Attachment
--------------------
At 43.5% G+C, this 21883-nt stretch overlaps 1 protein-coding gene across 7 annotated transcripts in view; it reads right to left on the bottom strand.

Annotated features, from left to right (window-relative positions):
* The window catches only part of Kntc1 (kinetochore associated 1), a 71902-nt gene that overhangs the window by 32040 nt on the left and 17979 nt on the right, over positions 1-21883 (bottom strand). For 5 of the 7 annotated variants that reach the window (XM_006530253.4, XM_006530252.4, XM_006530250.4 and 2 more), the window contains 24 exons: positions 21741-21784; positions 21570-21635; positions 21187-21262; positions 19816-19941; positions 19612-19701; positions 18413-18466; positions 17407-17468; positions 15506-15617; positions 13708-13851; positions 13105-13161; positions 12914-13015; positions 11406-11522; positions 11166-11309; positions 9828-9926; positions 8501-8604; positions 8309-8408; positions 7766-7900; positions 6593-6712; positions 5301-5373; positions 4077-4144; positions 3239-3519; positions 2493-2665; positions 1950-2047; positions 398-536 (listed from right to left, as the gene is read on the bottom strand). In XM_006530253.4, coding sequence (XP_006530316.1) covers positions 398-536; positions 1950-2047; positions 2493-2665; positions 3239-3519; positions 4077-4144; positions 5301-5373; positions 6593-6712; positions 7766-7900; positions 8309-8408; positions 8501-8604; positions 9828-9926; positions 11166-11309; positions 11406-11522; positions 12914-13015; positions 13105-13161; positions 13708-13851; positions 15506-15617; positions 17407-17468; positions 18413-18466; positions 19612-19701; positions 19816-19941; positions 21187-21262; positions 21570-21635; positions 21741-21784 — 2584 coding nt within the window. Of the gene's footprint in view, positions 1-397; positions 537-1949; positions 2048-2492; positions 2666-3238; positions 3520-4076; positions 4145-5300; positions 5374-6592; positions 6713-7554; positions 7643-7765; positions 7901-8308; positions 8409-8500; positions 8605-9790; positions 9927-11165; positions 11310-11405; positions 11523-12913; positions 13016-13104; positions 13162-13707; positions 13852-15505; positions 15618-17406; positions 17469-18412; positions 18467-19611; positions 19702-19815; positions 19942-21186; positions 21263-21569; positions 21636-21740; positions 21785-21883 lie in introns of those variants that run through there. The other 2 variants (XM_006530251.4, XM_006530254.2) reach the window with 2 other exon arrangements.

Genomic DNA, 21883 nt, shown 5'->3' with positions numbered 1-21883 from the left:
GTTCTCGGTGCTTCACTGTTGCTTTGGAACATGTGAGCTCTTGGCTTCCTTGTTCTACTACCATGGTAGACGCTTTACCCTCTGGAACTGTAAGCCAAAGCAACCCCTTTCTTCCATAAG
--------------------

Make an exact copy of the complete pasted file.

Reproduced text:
At 43.5% G+C, this 21883-nt stretch overlaps 1 protein-coding gene across 7 annotated transcripts in view; it reads right to left on the bottom strand.

Annotated features, from left to right (window-relative positions):
* The window catches only part of Kntc1 (kinetochore associated 1), a 71902-nt gene that overhangs the window by 32040 nt on the left and 17979 nt on the right, over positions 1-21883 (bottom strand). For 5 of the 7 annotated variants that reach the window (XM_006530253.4, XM_006530252.4, XM_006530250.4 and 2 more), the window contains 24 exons: positions 21741-21784; positions 21570-21635; positions 21187-21262; positions 19816-19941; positions 19612-19701; positions 18413-18466; positions 17407-17468; positions 15506-15617; positions 13708-13851; positions 13105-13161; positions 12914-13015; positions 11406-11522; positions 11166-11309; positions 9828-9926; positions 8501-8604; positions 8309-8408; positions 7766-7900; positions 6593-6712; positions 5301-5373; positions 4077-4144; positions 3239-3519; positions 2493-2665; positions 1950-2047; positions 398-536 (listed from right to left, as the gene is read on the bottom strand). In XM_006530253.4, coding sequence (XP_006530316.1) covers positions 398-536; positions 1950-2047; positions 2493-2665; positions 3239-3519; positions 4077-4144; positions 5301-5373; positions 6593-6712; positions 7766-7900; positions 8309-8408; positions 8501-8604; positions 9828-9926; positions 11166-11309; positions 11406-11522; positions 12914-13015; positions 13105-13161; positions 13708-13851; positions 15506-15617; positions 17407-17468; positions 18413-18466; positions 19612-19701; positions 19816-19941; positions 21187-21262; positions 21570-21635; positions 21741-21784 — 2584 coding nt within the window. Of the gene's footprint in view, positions 1-397; positions 537-1949; positions 2048-2492; positions 2666-3238; positions 3520-4076; positions 4145-5300; positions 5374-6592; positions 6713-7554; positions 7643-7765; positions 7901-8308; positions 8409-8500; positions 8605-9790; positions 9927-11165; positions 11310-11405; positions 11523-12913; positions 13016-13104; positions 13162-13707; positions 13852-15505; positions 15618-17406; positions 17469-18412; positions 18467-19611; positions 19702-19815; positions 19942-21186; positions 21263-21569; positions 21636-21740; positions 21785-21883 lie in introns of those variants that run through there. The other 2 variants (XM_006530251.4, XM_006530254.2) reach the window with 2 other exon arrangements.

Genomic DNA, 21883 nt, shown 5'->3' with positions numbered 1-21883 from the left:
GTTCTCGGTGCTTCACTGTTGCTTTGGAACATGTGAGCTCTTGGCTTCCTTGTTCTACTACCATGGTAGACGCTTTACCCTCTGGAACTGTAAGCCAAAGCAACCCCTTTCTTCCATAAG